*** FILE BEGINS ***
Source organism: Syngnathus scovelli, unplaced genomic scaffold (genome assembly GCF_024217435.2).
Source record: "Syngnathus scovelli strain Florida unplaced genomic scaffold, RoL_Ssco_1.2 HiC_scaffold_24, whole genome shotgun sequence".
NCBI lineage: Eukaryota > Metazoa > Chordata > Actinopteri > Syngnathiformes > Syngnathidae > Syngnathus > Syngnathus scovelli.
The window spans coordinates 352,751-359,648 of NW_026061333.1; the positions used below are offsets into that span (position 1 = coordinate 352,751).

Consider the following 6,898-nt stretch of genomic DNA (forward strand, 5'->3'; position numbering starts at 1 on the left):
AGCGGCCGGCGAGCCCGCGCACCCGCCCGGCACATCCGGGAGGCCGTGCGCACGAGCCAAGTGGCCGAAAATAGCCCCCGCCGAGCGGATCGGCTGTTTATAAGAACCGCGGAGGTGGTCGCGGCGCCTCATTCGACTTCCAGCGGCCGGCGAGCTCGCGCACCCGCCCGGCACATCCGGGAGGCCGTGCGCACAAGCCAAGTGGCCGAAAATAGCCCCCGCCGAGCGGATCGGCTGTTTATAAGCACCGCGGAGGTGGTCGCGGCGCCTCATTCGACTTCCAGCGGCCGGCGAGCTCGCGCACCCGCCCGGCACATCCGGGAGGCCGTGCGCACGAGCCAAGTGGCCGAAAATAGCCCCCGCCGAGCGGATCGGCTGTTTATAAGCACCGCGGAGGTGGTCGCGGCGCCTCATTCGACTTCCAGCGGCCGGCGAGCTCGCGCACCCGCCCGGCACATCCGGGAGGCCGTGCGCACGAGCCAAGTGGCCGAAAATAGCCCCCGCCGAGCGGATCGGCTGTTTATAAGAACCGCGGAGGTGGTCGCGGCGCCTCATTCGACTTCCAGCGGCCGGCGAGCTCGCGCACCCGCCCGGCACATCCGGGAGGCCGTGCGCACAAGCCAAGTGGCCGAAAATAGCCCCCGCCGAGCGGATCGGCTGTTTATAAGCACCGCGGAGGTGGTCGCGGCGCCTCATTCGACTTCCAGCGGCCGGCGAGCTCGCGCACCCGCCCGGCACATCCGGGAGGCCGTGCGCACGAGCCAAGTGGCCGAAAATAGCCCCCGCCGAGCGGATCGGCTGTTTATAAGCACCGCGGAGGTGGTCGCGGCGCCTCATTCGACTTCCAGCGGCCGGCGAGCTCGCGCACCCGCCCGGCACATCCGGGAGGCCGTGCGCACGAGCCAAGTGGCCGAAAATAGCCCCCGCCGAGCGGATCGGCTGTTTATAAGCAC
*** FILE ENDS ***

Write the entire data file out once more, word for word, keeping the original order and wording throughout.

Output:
Source organism: Syngnathus scovelli, unplaced genomic scaffold (genome assembly GCF_024217435.2).
Source record: "Syngnathus scovelli strain Florida unplaced genomic scaffold, RoL_Ssco_1.2 HiC_scaffold_24, whole genome shotgun sequence".
NCBI lineage: Eukaryota > Metazoa > Chordata > Actinopteri > Syngnathiformes > Syngnathidae > Syngnathus > Syngnathus scovelli.
The window spans coordinates 352,751-359,648 of NW_026061333.1; the positions used below are offsets into that span (position 1 = coordinate 352,751).

Consider the following 6,898-nt stretch of genomic DNA (forward strand, 5'->3'; position numbering starts at 1 on the left):
AGCGGCCGGCGAGCCCGCGCACCCGCCCGGCACATCCGGGAGGCCGTGCGCACGAGCCAAGTGGCCGAAAATAGCCCCCGCCGAGCGGATCGGCTGTTTATAAGAACCGCGGAGGTGGTCGCGGCGCCTCATTCGACTTCCAGCGGCCGGCGAGCTCGCGCACCCGCCCGGCACATCCGGGAGGCCGTGCGCACAAGCCAAGTGGCCGAAAATAGCCCCCGCCGAGCGGATCGGCTGTTTATAAGCACCGCGGAGGTGGTCGCGGCGCCTCATTCGACTTCCAGCGGCCGGCGAGCTCGCGCACCCGCCCGGCACATCCGGGAGGCCGTGCGCACGAGCCAAGTGGCCGAAAATAGCCCCCGCCGAGCGGATCGGCTGTTTATAAGCACCGCGGAGGTGGTCGCGGCGCCTCATTCGACTTCCAGCGGCCGGCGAGCTCGCGCACCCGCCCGGCACATCCGGGAGGCCGTGCGCACGAGCCAAGTGGCCGAAAATAGCCCCCGCCGAGCGGATCGGCTGTTTATAAGAACCGCGGAGGTGGTCGCGGCGCCTCATTCGACTTCCAGCGGCCGGCGAGCTCGCGCACCCGCCCGGCACATCCGGGAGGCCGTGCGCACAAGCCAAGTGGCCGAAAATAGCCCCCGCCGAGCGGATCGGCTGTTTATAAGCACCGCGGAGGTGGTCGCGGCGCCTCATTCGACTTCCAGCGGCCGGCGAGCTCGCGCACCCGCCCGGCACATCCGGGAGGCCGTGCGCACGAGCCAAGTGGCCGAAAATAGCCCCCGCCGAGCGGATCGGCTGTTTATAAGCACCGCGGAGGTGGTCGCGGCGCCTCATTCGACTTCCAGCGGCCGGCGAGCTCGCGCACCCGCCCGGCACATCCGGGAGGCCGTGCGCACGAGCCAAGTGGCCGAAAATAGCCCCCGCCGAGCGGATCGGCTGTTTATAAGCAC